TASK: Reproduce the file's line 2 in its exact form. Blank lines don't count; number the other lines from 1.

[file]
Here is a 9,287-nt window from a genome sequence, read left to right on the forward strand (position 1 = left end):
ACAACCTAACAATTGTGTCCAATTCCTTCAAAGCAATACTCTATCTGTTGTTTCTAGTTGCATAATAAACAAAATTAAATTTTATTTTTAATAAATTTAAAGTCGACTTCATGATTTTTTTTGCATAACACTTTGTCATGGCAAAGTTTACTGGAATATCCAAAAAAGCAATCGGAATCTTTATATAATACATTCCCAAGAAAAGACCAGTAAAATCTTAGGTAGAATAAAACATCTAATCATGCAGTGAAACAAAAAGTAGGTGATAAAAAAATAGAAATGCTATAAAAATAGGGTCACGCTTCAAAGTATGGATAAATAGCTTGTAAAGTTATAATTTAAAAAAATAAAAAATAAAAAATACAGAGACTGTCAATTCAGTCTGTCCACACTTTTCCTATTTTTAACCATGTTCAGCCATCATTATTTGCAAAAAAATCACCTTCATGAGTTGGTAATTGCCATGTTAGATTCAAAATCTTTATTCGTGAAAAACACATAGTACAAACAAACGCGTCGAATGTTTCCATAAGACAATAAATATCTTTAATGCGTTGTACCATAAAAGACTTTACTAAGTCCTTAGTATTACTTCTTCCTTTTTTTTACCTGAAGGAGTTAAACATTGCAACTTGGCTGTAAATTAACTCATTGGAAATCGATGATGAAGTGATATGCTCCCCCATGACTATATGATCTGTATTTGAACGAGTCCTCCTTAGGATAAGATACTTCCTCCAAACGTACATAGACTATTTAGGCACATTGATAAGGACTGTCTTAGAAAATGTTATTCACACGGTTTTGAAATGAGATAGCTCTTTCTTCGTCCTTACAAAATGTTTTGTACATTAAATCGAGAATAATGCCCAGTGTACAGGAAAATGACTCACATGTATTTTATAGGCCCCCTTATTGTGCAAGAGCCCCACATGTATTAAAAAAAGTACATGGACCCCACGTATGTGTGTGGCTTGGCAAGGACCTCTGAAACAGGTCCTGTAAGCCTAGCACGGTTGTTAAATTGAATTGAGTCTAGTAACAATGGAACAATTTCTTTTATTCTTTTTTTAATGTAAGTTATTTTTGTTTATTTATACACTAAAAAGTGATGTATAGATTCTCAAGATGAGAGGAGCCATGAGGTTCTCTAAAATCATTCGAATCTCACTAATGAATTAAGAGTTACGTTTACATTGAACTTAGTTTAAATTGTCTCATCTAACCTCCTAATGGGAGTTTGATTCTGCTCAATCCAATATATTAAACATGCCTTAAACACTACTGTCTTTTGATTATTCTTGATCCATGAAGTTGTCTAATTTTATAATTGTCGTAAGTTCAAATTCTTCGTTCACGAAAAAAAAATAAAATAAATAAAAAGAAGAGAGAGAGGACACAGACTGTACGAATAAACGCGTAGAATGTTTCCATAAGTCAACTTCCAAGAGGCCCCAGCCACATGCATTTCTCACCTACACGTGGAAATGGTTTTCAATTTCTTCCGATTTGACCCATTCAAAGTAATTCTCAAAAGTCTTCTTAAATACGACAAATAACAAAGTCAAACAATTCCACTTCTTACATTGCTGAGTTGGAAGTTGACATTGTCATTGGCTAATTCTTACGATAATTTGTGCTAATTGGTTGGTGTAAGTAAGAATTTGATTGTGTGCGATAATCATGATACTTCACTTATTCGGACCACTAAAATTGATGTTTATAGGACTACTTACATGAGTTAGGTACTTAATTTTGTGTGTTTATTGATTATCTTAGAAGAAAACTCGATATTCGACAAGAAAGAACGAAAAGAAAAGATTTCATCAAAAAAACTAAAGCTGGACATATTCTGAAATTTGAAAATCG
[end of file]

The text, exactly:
ACAACCTAACAATTGTGTCCAATTCCTTCAAAGCAATACTCTATCTGTTGTTTCTAGTTGCATAATAAACAAAATTAAATTTTATTTTTAATAAATTTAAAGTCGACTTCATGATTTTTTTTGCATAACACTTTGTCATGGCAAAGTTTACTGGAATATCCAAAAAAGCAATCGGAATCTTTATATAATACATTCCCAAGAAAAGACCAGTAAAATCTTAGGTAGAATAAAACATCTAATCATGCAGTGAAACAAAAAGTAGGTGATAAAAAAATAGAAATGCTATAAAAATAGGGTCACGCTTCAAAGTATGGATAAATAGCTTGTAAAGTTATAATTTAAAAAAATAAAAAATAAAAAATACAGAGACTGTCAATTCAGTCTGTCCACACTTTTCCTATTTTTAACCATGTTCAGCCATCATTATTTGCAAAAAAATCACCTTCATGAGTTGGTAATTGCCATGTTAGATTCAAAATCTTTATTCGTGAAAAACACATAGTACAAACAAACGCGTCGAATGTTTCCATAAGACAATAAATATCTTTAATGCGTTGTACCATAAAAGACTTTACTAAGTCCTTAGTATTACTTCTTCCTTTTTTTTACCTGAAGGAGTTAAACATTGCAACTTGGCTGTAAATTAACTCATTGGAAATCGATGATGAAGTGATATGCTCCCCCATGACTATATGATCTGTATTTGAACGAGTCCTCCTTAGGATAAGATACTTCCTCCAAACGTACATAGACTATTTAGGCACATTGATAAGGACTGTCTTAGAAAATGTTATTCACACGGTTTTGAAATGAGATAGCTCTTTCTTCGTCCTTACAAAATGTTTTGTACATTAAATCGAGAATAATGCCCAGTGTACAGGAAAATGACTCACATGTATTTTATAGGCCCCCTTATTGTGCAAGAGCCCCACATGTATTAAAAAAAGTACATGGACCCCACGTATGTGTGTGGCTTGGCAAGGACCTCTGAAACAGGTCCTGTAAGCCTAGCACGGTTGTTAAATTGAATTGAGTCTAGTAACAATGGAACAATTTCTTTTATTCTTTTTTTAATGTAAGTTATTTTTGTTTATTTATACACTAAAAAGTGATGTATAGATTCTCAAGATGAGAGGAGCCATGAGGTTCTCTAAAATCATTCGAATCTCACTAATGAATTAAGAGTTACGTTTACATTGAACTTAGTTTAAATTGTCTCATCTAACCTCCTAATGGGAGTTTGATTCTGCTCAATCCAATATATTAAACATGCCTTAAACACTACTGTCTTTTGATTATTCTTGATCCATGAAGTTGTCTAATTTTATAATTGTCGTAAGTTCAAATTCTTCGTTCACGAAAAAAAAATAAAATAAATAAAAAGAAGAGAGAGAGGACACAGACTGTACGAATAAACGCGTAGAATGTTTCCATAAGTCAACTTCCAAGAGGCCCCAGCCACATGCATTTCTCACCTACACGTGGAAATGGTTTTCAATTTCTTCCGATTTGACCCATTCAAAGTAATTCTCAAAAGTCTTCTTAAATACGACAAATAACAAAGTCAAACAATTCCACTTCTTACATTGCTGAGTTGGAAGTTGACATTGTCATTGGCTAATTCTTACGATAATTTGTGCTAATTGGTTGGTGTAAGTAAGAATTTGATTGTGTGCGATAATCATGATACTTCACTTATTCGGACCACTAAAATTGATGTTTATAGGACTACTTACATGAGTTAGGTACTTAATTTTGTGTGTTTATTGATTATCTTAGAAGAAAACTCGATATTCGACAAGAAAGAACGAAAAGAAAAGATTTCATCAAAAAAACTAAAGCTGGACATATTCTGAAATTTGAAAATCG